“The primary value of Tunisia is contradicting the claims of those who defend the status quo by claiming there isn’t any way other way to do this.” said Ms Wittes. “Tunisia shows you can get rid of the old way of doing things and build it a different way, with leaders who understand they’re not absolute, who are constrained by the law and who leave power voluntarily.

Another generation of Arabs –  better educated, more connected to the world –  is coming online. They want to be the agents of their own lives. They want choice

Tamara Coffman Wittes, Brookings Institute

Observers also suggested it may not be a complete coincidence that the wave of uprisings came after the territorial defeat of Isis. For years regimes from across the Middle East used the threat of the jihadi group as both a cautionary tale to keep potential protesters from contributing to anarchy that could be exploited by the group and an excuse to tighten surveillance and bolster the police state.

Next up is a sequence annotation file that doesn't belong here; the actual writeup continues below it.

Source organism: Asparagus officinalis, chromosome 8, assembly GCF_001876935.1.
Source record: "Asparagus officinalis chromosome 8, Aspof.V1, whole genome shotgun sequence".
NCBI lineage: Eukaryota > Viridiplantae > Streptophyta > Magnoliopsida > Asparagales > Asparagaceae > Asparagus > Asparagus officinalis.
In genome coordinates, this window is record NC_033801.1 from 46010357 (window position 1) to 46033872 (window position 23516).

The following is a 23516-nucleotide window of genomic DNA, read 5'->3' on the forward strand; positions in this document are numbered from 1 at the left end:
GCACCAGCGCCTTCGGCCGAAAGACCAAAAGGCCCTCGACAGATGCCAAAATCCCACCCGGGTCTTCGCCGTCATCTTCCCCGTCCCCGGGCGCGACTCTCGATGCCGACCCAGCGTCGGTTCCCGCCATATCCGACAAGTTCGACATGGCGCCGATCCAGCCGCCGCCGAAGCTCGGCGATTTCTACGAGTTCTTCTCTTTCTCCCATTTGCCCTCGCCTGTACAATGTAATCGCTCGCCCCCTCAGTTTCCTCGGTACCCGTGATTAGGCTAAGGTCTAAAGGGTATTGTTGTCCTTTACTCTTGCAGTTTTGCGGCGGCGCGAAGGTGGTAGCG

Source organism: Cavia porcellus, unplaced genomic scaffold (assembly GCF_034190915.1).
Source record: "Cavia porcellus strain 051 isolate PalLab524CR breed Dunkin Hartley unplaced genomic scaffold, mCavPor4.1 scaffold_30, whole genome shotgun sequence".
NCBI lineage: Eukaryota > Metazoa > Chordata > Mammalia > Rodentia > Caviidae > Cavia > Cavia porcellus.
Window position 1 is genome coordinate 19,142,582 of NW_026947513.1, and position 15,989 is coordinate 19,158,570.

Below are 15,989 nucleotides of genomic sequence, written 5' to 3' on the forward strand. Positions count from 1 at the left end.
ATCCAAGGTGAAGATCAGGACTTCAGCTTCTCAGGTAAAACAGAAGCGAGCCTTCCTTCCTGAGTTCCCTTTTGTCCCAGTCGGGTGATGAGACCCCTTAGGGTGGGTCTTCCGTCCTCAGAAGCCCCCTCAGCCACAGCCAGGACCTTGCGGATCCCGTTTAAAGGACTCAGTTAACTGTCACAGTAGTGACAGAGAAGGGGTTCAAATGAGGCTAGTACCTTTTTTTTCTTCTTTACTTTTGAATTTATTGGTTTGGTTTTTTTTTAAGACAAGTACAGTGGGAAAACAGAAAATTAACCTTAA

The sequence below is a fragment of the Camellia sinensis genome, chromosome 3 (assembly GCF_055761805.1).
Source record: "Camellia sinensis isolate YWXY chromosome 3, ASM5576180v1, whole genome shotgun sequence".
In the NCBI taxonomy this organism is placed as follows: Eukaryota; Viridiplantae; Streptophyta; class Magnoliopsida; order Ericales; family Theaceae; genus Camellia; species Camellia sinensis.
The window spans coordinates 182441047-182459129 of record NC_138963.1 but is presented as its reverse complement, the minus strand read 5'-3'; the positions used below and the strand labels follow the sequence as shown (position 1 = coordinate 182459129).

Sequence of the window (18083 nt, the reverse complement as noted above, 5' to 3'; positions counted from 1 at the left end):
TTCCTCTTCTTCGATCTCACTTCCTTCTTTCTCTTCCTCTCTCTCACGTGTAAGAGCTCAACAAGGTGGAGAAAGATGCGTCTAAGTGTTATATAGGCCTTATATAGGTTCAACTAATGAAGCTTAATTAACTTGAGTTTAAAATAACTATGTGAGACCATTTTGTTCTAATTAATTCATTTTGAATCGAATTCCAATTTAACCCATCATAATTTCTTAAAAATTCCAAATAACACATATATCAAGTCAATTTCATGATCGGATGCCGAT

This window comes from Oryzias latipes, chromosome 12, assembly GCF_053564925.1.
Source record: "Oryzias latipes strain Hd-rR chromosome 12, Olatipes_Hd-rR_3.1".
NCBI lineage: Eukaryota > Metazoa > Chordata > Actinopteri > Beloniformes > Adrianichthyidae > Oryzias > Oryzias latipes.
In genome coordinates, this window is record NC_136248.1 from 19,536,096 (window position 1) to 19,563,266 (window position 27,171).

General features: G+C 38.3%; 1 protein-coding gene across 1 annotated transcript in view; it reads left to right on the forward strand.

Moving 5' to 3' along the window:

“For the last few decades the regimes have used some sort of security threat to justify emergency laws and various police state tactics,” said Mr Kaldas.

A rare confluence of well-organised opposition leadership and support for its aims by the US and the European Union forced a genuine democratic shift in Sudan.

But there’s so far very little evidence that the protests are forcing change. Buttressed by control over oil wealth, Baghdad officials are said to have felt no urgency about the protests, hoping to ride out the storm. Algeria’s ageing military and security mandarins also have shown little sign they’re planning to compromise with protesters. Lebanon’s prime minister Saad Hariri has resigned, but the government he formed and the system he was part of remains firmly in power.

“There’s a generational component,” said Ms Wittes. “Another generation of Arabs – better educated, more connected to the world – is coming online. They want to be the agents of their own lives. They want choice. They are the majority. And they are pressing for changes in politics and society.”